Having seen 37 years of American history pass through its rear-view mirror, you’d think Chevrolet’s experienced Malibu would find luring new buyers to be a breeze.
But the most recent generation of the bread-and-butter sedan failed to dominate the midsize market, and struggled to arrest declining sales amid strong competition from the likes of Fusion, Sonata, Camry, and Accord.
Well, Chevy clearly doesn’t like the idea of the Malibu becoming an overlooked wallflower at the school dance. Their response to the problem is the 2016 Malibu, which will arrive – dressed to impress – in the fourth quarter of this year.
Bigger, roomier, and more efficient, the 2016 Malibu promises to remedy the criticisms levelled against its predecessor – mainly, that legroom was lacking, the styling too lacklustre, and the mild hybrid too mild.
As the photos here show, the new Malibu has borrowed some duds from the Impala’s closet. Elements of the design language of its bigger stable mate can be seen in its creased, flowing flanks – especially towards the rear.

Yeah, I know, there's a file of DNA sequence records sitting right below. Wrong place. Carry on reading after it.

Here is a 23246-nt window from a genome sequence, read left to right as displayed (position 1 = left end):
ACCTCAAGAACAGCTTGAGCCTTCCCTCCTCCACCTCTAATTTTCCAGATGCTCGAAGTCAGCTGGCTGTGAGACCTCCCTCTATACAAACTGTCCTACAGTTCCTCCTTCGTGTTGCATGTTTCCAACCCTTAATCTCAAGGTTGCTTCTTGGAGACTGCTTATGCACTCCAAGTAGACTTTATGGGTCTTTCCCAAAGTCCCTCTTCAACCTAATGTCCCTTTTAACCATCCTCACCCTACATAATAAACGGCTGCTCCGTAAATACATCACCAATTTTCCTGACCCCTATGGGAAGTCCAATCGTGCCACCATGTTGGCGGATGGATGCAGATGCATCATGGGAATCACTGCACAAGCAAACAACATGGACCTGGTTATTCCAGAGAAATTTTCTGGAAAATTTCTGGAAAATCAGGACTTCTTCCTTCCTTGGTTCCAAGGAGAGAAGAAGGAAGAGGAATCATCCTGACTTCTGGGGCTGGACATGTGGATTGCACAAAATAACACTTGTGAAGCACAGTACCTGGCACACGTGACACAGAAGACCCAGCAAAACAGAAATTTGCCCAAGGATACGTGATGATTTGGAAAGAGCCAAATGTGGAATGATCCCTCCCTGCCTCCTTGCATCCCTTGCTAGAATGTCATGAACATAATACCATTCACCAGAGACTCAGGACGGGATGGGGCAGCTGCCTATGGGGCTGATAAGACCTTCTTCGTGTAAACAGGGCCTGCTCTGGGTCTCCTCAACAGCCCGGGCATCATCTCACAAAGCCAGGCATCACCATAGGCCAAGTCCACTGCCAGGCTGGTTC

With a wheelbase nearly four inches longer, the 2016 ‘Bu will allow occupants to stretch their legs a little.
A new 1.5-litre turbo four-cylinder will make 160 horsepower and 184 foot-pounds of torque, and is supposedly good for about 37 mpg (U.S.) highway, or 6.4 litres/100 km. Optional is GM’s well-known turbo 2.0-litre four, making 250 hp.
Helping the newly lengthened Malibu roll along efficiently are grille shutters, a nearly 300 pound weight loss, and (in 2.0-litre guise) a new 8-speed automatic transmission.
To wring maximum efficiency out of the Malibu, buyers can opt for a ‘heavy hybrid’ version that uses a modified version of the new Chevy Volt’s drivetrain and can travel up to 88 km/h in EV mode.
A 1.8-litre direct injection engine and two electric motors return an estimated 48 mpg (U.S.) in the city and 45 mpg on the highway, for a combined rating of 47 mpg (5.0 litres/100km).
Numbers like these, coupled with a new skin, should help the Malibu do battle with its competitors.
On a personal note, I can’t give the design an A+, though it is a definite improvement.
The 2016 Malibu does a good job in keeping visual interest (and I do find its design muse, the Impala, to be attractive), but the front end seems awkward to me – too many diverging angles, and a catfish mouth.
Viewed side-on or from the rear, well, different story.